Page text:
Hezbollah member, wanted for role in 1985 hijacking that killed Navy diver, dies

BEIRUT (AP) — Ali Atwa, a senior Hezbollah operative who was on the FBI’s most wanted list for his role in in the 1985 hijacking of TWA Flight 847 that led to the death of a U.S. Navy diver, has died, the Lebanese militant group said Saturday.

Navy Steelworker 2nd Class Robert D. Stethem was a 23-year-old passenger on the flight. He was tortured, shot, and killed.

Stethem’s family said if the reports of Atwa’s death are true, the world is a better place.

“Ali Atwa will always be remembered, even by the family and friends that celebrated his death, as an incompetent fool that couldn’t even make it onto the flight he was supposed to hijack,” Kenneth Stethem in a statement to Military Times.

“Ali Atwa spent the final 36 years of his life running like a scared rabbit, hiding out in Lebanon and fearful that even those close to him would turn him in for the FBI reward.”

The FBI had offered a $5 million reward for information leading to Atwa’s arrest. He was accused of conspiring to take hostages, committing air piracy that led to the slaying of an American, and placing explosives aboard an aircraft.

The flight, with 153 passengers and crew members, including 85 Americans, was commandeered by the hijackers after taking off from Athens bound for Rome.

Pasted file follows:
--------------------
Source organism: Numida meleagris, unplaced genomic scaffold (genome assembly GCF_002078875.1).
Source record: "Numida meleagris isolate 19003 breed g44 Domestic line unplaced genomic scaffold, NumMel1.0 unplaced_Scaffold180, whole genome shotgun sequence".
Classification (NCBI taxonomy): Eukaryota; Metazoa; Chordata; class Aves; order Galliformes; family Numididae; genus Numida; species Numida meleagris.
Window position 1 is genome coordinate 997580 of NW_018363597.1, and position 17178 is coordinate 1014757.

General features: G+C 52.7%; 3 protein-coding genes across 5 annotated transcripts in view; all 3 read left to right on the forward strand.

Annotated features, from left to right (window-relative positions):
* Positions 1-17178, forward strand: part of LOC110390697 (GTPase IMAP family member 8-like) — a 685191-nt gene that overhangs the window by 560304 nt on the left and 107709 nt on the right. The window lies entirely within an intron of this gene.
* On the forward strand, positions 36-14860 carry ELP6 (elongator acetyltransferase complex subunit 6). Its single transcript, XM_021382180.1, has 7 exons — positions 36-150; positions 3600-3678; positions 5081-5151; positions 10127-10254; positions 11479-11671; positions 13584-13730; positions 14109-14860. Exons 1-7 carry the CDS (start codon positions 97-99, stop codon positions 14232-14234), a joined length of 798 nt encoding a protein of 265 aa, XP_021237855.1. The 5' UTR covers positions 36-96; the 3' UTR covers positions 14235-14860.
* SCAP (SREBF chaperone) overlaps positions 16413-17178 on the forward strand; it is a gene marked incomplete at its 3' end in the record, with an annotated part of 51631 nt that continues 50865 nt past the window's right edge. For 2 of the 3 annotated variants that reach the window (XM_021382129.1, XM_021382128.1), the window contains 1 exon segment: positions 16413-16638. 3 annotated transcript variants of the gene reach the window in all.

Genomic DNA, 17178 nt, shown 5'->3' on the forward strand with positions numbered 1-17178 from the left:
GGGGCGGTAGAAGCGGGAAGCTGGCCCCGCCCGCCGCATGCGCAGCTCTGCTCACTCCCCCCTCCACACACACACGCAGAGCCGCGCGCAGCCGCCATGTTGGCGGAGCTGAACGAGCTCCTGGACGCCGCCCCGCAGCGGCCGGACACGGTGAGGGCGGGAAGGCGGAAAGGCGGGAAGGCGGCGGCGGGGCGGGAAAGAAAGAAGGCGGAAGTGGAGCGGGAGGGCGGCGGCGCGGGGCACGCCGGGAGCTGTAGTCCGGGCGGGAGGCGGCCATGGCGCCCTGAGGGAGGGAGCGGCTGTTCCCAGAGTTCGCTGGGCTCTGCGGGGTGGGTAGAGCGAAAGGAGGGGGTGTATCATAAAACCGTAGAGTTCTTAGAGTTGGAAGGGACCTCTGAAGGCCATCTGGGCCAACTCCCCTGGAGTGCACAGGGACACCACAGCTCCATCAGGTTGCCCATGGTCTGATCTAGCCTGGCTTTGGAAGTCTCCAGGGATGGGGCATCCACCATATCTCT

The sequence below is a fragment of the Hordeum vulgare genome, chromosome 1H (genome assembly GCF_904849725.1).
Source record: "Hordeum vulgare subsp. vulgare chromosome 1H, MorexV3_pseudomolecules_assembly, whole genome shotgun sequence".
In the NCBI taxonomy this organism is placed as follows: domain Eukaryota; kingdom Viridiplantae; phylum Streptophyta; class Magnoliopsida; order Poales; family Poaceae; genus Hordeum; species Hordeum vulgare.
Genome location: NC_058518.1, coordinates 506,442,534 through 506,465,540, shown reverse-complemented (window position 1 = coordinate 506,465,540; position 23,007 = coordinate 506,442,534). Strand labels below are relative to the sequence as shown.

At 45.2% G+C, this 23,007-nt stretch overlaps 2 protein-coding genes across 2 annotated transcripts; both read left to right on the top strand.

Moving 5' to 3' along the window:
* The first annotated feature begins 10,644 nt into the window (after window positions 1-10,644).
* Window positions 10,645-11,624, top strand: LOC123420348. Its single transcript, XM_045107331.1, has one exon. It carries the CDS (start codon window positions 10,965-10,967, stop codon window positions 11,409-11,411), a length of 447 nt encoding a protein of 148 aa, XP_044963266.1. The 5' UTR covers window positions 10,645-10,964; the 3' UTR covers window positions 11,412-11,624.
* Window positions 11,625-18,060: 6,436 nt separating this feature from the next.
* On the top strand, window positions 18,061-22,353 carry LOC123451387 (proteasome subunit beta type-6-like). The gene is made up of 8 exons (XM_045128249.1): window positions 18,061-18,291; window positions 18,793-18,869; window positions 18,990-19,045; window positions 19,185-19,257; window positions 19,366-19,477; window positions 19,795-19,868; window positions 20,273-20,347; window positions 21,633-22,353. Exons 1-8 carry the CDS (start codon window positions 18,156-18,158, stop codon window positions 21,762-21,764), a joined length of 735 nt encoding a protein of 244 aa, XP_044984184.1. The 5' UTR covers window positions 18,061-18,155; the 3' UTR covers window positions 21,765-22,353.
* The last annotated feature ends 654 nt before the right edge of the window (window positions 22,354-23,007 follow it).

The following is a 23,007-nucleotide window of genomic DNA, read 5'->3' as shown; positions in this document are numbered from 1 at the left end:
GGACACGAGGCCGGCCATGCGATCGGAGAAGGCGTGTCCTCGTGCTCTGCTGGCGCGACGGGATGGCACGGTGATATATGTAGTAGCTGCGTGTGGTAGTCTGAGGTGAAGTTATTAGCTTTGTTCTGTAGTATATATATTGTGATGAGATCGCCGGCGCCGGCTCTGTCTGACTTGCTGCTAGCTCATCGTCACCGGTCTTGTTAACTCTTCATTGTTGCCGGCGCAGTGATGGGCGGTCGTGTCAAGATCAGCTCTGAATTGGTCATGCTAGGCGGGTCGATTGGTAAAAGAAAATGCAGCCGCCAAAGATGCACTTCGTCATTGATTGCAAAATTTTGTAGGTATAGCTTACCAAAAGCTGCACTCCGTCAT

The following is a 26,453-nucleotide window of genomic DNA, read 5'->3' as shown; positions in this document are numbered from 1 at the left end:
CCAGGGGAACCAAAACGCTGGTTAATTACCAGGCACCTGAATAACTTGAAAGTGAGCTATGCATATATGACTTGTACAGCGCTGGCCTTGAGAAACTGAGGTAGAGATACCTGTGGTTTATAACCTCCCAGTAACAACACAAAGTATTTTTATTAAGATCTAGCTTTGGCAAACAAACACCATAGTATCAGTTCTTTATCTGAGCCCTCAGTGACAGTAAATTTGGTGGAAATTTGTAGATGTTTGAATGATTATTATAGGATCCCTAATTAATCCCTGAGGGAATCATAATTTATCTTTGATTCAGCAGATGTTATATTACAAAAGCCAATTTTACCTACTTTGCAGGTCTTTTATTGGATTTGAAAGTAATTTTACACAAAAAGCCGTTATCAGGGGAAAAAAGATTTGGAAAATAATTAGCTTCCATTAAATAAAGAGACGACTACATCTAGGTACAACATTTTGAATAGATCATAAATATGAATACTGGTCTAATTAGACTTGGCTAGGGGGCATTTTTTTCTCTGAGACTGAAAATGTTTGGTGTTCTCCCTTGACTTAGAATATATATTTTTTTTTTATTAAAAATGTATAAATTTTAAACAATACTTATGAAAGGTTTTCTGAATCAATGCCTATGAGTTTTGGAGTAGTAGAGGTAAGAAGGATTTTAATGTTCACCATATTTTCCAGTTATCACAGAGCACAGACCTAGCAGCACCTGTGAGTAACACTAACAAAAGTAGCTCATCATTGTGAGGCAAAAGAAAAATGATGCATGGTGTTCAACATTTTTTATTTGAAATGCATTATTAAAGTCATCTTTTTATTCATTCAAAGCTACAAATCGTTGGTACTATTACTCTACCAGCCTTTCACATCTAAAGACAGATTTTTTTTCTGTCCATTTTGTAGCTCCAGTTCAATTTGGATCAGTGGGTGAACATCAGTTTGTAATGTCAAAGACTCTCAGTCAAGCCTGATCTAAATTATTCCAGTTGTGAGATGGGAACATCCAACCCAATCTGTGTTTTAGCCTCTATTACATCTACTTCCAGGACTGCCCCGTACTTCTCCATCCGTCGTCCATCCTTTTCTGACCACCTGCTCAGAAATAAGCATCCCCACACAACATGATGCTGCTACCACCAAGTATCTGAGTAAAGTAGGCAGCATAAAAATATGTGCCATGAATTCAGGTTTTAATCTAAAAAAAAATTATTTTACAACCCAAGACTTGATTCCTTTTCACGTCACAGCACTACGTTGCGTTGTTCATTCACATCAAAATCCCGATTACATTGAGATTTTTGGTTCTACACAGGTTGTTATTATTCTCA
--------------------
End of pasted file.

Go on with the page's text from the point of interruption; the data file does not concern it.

The hijackers demanded the release of Lebanese and Palestinian prisoners held in Israeli prisons.

The plane was allowed to land in Beirut, where the hijackers freed 19 American women and children. They then flew to Algeria, where more hostages were released, before returning to Beirut.

There, the hijackers shot and killed Robert Stethem, after beating him unconscious. They again returned to Algeria, released more passengers and were joined by Atwa, who had failed to get a seat on the flight and was arrested at Athens airport.

Greek authorities let him go after his co-accomplices threatened to kill more hostages. Atwa was filmed during his release in Athens covering his face with a bag.

Among those on the flight was Greek singer Demis Roussos, who was released in Beirut. On June 30, the last 39 passengers were freed in Damascus, Syria.

Days later, hundreds of Lebanese prisoners were released from Israeli prisons.

One of the hijackers, Mohammed Ali Hammadi, was arrested in Frankfurt in then-West Germany in 1987 and was convicted of the hijacking and Stethem’s slaying. Hammadi was sentenced to life in prison but was paroled in 2005 and returned to Lebanon.

“Ali Atwa might not have been held accountable on earth for his role in the TWA 847 hijacking and the death of U.S. Navy sailor, Seabee diver, son, and brother Robert D. Stethem, but our family takes great solace in the fact that he is being held accountable now,” wrote Kenneth Stethem in a statement on behalf of the family.

A Hezbollah funeral was organized for Atwa on Saturday in Beirut.

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